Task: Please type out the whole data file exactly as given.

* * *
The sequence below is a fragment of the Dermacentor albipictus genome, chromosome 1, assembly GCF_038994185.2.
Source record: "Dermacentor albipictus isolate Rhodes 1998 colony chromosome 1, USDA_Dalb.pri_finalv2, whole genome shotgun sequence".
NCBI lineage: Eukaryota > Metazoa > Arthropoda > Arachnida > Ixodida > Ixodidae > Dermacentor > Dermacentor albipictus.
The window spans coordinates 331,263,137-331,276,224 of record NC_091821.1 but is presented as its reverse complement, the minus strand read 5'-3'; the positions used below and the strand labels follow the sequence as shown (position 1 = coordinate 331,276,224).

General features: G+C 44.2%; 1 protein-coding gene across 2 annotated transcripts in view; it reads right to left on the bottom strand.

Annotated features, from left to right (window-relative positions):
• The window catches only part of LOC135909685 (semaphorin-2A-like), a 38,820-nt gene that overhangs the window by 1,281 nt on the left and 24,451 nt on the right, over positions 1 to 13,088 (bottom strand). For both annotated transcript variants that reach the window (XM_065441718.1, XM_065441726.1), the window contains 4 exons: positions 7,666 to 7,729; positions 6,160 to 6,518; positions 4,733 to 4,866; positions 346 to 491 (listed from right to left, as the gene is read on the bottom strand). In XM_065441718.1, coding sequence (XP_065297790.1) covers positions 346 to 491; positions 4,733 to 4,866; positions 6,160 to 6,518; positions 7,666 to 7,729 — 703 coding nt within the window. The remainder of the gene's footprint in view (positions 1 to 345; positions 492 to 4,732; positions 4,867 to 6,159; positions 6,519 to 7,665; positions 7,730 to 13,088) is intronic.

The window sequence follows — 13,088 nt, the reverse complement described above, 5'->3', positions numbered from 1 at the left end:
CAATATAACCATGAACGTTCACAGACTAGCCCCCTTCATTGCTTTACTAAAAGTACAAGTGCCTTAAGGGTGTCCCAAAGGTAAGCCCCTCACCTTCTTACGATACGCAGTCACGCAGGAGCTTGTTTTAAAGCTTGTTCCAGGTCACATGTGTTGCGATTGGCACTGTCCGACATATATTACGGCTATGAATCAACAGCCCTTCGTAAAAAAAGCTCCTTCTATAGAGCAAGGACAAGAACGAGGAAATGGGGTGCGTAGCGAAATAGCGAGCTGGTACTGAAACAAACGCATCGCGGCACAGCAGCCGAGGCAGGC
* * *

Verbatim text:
The sequence below is a fragment of the Dermacentor albipictus genome, chromosome 1, assembly GCF_038994185.2.
Source record: "Dermacentor albipictus isolate Rhodes 1998 colony chromosome 1, USDA_Dalb.pri_finalv2, whole genome shotgun sequence".
NCBI lineage: Eukaryota > Metazoa > Arthropoda > Arachnida > Ixodida > Ixodidae > Dermacentor > Dermacentor albipictus.
The window spans coordinates 331,263,137-331,276,224 of record NC_091821.1 but is presented as its reverse complement, the minus strand read 5'-3'; the positions used below and the strand labels follow the sequence as shown (position 1 = coordinate 331,276,224).

General features: G+C 44.2%; 1 protein-coding gene across 2 annotated transcripts in view; it reads right to left on the bottom strand.

Annotated features, from left to right (window-relative positions):
• The window catches only part of LOC135909685 (semaphorin-2A-like), a 38,820-nt gene that overhangs the window by 1,281 nt on the left and 24,451 nt on the right, over positions 1 to 13,088 (bottom strand). For both annotated transcript variants that reach the window (XM_065441718.1, XM_065441726.1), the window contains 4 exons: positions 7,666 to 7,729; positions 6,160 to 6,518; positions 4,733 to 4,866; positions 346 to 491 (listed from right to left, as the gene is read on the bottom strand). In XM_065441718.1, coding sequence (XP_065297790.1) covers positions 346 to 491; positions 4,733 to 4,866; positions 6,160 to 6,518; positions 7,666 to 7,729 — 703 coding nt within the window. The remainder of the gene's footprint in view (positions 1 to 345; positions 492 to 4,732; positions 4,867 to 6,159; positions 6,519 to 7,665; positions 7,730 to 13,088) is intronic.

The window sequence follows — 13,088 nt, the reverse complement described above, 5'->3', positions numbered from 1 at the left end:
CAATATAACCATGAACGTTCACAGACTAGCCCCCTTCATTGCTTTACTAAAAGTACAAGTGCCTTAAGGGTGTCCCAAAGGTAAGCCCCTCACCTTCTTACGATACGCAGTCACGCAGGAGCTTGTTTTAAAGCTTGTTCCAGGTCACATGTGTTGCGATTGGCACTGTCCGACATATATTACGGCTATGAATCAACAGCCCTTCGTAAAAAAAGCTCCTTCTATAGAGCAAGGACAAGAACGAGGAAATGGGGTGCGTAGCGAAATAGCGAGCTGGTACTGAAACAAACGCATCGCGGCACAGCAGCCGAGGCAGGC